Yemeni communities intensify efforts to fight COVID-19 crisis
Coronavirus pandemic has worsened the humanitarian crisis in conflict-affected Yemen. According to the World Health Organisation, more than half of the Yemeni population will be infected due to the COVID-19 virus. Healthcare workers are stuck between treating civilians affected due to war on one hand and patients infected with the virus on the other.
In a bid to assist the healthcare workers fighting at the frontline, a group of Village Cooperative Councils (VCCs) in Mabyan district in the northern Hajjah governorate has been providing locally-manufactured facemasks and personal protective equipment (PPE) to the medical staff. Several female volunteers have started working with the VCCs to produce thousands of face masks and durable PPEs in six medical centers across six villages in Yemen.
The Social Fund for Development (SFD), along with cooperation from the European Union and the UN Development Programme (UNDP) under the Social Protection for Community Resilience Project (SPCRP), is providing funds and training to Yemeni female volunteers working with the VCCs for domestic production of face masks and PPEs. The volunteers have also expressed eagerness to serve their communities during such difficult times. The community has prioritized securing of protectives masks and medical suits for health care staff such that they can perform their work safety amid the surging pandemic transmission.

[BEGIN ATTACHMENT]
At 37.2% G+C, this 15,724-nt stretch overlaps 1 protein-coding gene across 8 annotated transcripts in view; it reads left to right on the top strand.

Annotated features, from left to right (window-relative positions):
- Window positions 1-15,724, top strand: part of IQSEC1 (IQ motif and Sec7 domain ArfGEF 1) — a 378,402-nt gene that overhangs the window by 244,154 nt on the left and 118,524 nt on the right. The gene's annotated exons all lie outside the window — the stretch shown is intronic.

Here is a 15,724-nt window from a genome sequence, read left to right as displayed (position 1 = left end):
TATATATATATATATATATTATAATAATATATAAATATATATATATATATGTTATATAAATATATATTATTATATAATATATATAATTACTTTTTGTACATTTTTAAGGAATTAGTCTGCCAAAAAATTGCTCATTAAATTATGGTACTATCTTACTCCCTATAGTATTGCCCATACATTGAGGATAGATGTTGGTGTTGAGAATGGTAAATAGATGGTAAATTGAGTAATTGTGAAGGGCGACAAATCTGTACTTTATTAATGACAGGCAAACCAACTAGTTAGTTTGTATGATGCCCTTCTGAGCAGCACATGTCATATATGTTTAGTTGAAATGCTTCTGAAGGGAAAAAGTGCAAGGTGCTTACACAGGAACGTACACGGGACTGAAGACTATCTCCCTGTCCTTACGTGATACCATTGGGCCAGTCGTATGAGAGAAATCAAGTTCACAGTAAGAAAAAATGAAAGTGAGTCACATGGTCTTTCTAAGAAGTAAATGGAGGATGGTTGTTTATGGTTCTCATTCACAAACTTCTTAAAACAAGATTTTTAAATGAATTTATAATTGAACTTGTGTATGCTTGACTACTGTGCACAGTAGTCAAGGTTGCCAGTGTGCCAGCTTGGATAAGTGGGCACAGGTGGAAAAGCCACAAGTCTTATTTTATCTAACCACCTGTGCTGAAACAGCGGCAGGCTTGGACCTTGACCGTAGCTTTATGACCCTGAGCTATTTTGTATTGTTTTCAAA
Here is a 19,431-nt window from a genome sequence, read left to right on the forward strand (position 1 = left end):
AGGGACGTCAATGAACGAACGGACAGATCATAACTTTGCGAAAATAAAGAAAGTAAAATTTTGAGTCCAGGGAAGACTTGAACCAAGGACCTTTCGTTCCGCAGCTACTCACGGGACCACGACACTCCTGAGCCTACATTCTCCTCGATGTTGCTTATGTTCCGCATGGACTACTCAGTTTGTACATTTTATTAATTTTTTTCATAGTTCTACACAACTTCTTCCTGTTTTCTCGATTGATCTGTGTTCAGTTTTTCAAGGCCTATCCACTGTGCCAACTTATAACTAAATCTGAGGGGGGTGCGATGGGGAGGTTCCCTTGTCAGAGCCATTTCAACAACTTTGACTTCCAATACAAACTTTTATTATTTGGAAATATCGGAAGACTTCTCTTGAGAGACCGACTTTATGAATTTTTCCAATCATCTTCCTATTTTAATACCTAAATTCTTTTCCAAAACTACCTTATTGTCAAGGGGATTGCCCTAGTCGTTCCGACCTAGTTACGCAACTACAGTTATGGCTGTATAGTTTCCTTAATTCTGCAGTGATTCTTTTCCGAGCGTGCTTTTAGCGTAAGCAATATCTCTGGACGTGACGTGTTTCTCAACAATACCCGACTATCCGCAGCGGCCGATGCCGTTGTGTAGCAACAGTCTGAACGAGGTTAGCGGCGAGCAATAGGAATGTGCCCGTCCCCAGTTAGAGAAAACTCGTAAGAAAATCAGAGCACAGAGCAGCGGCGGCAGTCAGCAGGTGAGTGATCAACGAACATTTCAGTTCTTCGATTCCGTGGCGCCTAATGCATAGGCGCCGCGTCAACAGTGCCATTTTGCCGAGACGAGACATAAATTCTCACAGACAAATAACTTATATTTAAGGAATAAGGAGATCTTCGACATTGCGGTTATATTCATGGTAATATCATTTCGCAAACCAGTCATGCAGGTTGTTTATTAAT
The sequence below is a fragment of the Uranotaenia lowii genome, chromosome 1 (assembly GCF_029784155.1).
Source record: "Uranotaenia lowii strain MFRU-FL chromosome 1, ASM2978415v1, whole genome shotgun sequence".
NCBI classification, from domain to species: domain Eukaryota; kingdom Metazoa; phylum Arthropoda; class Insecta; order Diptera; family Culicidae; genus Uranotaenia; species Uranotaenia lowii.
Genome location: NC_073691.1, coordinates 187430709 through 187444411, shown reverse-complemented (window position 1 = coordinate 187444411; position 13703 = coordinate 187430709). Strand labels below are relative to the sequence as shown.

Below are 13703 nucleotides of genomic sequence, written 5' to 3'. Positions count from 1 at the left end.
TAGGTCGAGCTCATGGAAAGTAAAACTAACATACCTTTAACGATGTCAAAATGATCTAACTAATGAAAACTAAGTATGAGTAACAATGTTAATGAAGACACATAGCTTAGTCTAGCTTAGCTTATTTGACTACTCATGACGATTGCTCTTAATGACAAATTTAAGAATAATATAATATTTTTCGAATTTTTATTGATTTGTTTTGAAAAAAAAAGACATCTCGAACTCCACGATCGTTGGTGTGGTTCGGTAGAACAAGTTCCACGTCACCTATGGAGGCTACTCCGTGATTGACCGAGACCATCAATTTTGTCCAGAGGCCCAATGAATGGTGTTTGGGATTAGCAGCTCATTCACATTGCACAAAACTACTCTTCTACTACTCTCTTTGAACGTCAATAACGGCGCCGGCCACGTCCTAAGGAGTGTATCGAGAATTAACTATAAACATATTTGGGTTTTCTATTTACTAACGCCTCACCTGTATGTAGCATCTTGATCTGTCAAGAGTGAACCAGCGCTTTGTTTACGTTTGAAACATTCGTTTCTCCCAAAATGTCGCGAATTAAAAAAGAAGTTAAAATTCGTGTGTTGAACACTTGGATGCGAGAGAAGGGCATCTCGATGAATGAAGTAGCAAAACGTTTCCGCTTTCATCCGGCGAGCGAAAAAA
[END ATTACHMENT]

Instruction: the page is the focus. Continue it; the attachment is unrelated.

In addition, the United Nations and other humanitarian agencies across the world have intensified their efforts to support the crisis-hit country. The European Union has also made vital contributions to providing medical, food, and educational assistance to Yemen. Since 2015, the EU has allocated €896 million in humanitarian response against the crisis in Yemen. It includes €554 million in humanitarian aid and €318 million in development assistance.
s per media reports, UN Undersecretary-General for Humanitarian Affairs Mark Lowcock has also warned that the humanitarian crisis in Yemen has never been worse. COVID-19 outbreak has arrived in the country at a time when five years of prolonging conflict have resulted in the destruction of health care services and infrastructure including hospitals and medical centers.
International financial aid support is on the verge of collapse due to which millions of Yemenis are facing hunger issues and lack of basic health care facilities. Lise Grande, the UN Humanitarian Coordinator in Yemen, has also warned that the death toll from COVID-19 could “exceed the combined toll of war, disease, and hunger over the last five years.”